Monday, January 23, 2012
Bulls Bridge, Kent, CT
Bulls Bridge is the second of Connecticut's three remaining covered bridges. It bridges the Housatonic River (HOOS-a-ton-ic) in Kent, near the New York border. The Appalachian Trail crosses this bridge on its way out of New England; the trail also comes near the last covered bridge in the northwestern part of the state.
The bridges that cross the Hudson are enormous. The ones that cross the Connecticut, utilitarian. The bridges that cross the Housatonic are as different as the river they cross. The Housatonic is a deadly river, and people lose their lives in it every year. Many right here, at the Bulls Bridge.
The bridge is just south of a dam (the Bulls Bridge Dam...) and the water that crosses the dam flows into extremely dangerous rapids that last for several miles before settling down to a fast but gentler flow. Tourist towns (like Kent) dot the northern stretches of the river, especially where it flows through the Berkshires.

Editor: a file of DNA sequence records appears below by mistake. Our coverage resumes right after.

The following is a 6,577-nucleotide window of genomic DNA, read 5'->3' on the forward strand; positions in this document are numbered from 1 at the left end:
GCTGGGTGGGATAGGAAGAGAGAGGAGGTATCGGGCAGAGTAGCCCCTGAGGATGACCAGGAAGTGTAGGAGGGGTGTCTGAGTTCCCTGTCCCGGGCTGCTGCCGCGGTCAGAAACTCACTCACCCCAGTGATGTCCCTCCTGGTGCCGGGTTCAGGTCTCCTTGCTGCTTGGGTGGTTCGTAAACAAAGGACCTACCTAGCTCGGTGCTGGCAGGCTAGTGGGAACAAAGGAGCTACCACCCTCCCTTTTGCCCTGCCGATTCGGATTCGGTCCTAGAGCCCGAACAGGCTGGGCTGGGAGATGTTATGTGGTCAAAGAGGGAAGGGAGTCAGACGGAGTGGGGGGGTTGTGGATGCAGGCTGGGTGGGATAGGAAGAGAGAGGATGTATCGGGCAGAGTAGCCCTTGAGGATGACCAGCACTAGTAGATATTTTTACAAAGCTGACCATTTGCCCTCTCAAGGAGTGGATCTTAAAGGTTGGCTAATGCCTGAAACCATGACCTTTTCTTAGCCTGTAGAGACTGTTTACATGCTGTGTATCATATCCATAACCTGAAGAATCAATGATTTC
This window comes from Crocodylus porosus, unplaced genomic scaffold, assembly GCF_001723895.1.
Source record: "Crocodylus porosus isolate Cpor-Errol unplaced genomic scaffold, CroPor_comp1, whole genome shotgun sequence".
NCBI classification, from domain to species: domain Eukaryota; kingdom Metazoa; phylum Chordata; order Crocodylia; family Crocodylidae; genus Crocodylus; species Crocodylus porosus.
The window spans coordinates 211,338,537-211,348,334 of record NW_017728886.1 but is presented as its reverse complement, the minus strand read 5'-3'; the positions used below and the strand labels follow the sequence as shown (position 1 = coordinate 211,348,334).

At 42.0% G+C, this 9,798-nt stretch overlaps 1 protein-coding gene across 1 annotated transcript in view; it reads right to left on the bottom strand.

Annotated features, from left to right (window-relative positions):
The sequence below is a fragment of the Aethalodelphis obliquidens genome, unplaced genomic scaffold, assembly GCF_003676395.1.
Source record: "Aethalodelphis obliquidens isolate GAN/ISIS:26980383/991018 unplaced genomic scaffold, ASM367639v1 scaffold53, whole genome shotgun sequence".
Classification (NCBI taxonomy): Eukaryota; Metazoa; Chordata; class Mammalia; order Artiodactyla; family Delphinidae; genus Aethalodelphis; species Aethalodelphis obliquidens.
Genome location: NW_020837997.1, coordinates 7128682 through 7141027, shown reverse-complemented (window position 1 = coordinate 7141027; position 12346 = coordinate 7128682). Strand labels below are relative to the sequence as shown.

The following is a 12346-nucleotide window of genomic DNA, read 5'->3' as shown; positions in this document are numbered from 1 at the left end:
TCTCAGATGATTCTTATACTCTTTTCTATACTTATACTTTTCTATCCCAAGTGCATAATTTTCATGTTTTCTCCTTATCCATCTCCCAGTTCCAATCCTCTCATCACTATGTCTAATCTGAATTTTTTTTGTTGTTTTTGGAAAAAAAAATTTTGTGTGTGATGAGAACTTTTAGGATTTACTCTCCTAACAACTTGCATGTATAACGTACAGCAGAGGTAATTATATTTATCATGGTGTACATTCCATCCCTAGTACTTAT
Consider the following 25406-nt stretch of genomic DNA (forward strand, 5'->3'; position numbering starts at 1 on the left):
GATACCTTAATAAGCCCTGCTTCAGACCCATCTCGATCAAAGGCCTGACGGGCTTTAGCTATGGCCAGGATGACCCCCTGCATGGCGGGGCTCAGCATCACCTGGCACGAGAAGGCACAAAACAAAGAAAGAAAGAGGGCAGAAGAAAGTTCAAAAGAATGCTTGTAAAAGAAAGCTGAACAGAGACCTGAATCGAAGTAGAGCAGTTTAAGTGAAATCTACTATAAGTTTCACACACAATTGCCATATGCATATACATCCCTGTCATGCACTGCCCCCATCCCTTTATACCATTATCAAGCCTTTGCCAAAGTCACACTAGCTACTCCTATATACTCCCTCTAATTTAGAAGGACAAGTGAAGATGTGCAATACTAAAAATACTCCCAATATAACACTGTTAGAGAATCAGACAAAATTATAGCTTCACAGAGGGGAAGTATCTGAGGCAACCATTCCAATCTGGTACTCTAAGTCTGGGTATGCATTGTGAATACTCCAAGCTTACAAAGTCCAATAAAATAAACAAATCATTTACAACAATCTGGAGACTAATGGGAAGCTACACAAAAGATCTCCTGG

It wasn't easy to get a picture of the full length of the bridge. The banks of the river are rocky and steep and the river is going by so fast, I didn't want to get all that close. This picture was taken from a trail that formed a short loop from the parking area up to some rocks and back. The river curves a lot. The best pictures would be taken from a boat.
There were "no trespassing" signs all over the hydroelectric power plant at the dam. I'm sure there's a spot to take a better picture of the bridge, but I don't know when I'll get back. Kent isn't close to ANYTHING, which I guess is one of its attractions.
There's a small parking lot just over the bridge. From there you can follow the Appalachian Trail into New York, head down the river to a small picnic area that continues in a steep path to the water; or follow a path upriver to a canoe launching area. It's on the upper side of the dam so you won't be able to get under the bridge from there, but you might get a better picture of the bridge from the water.
The Bulls Bridge Inn is just on the east side of the bridge, and during the season, the entire area is open to boaters, fishers, hikers or just people who want to enjoy the beauty of the Berkshires.
I went in November. Not the best time.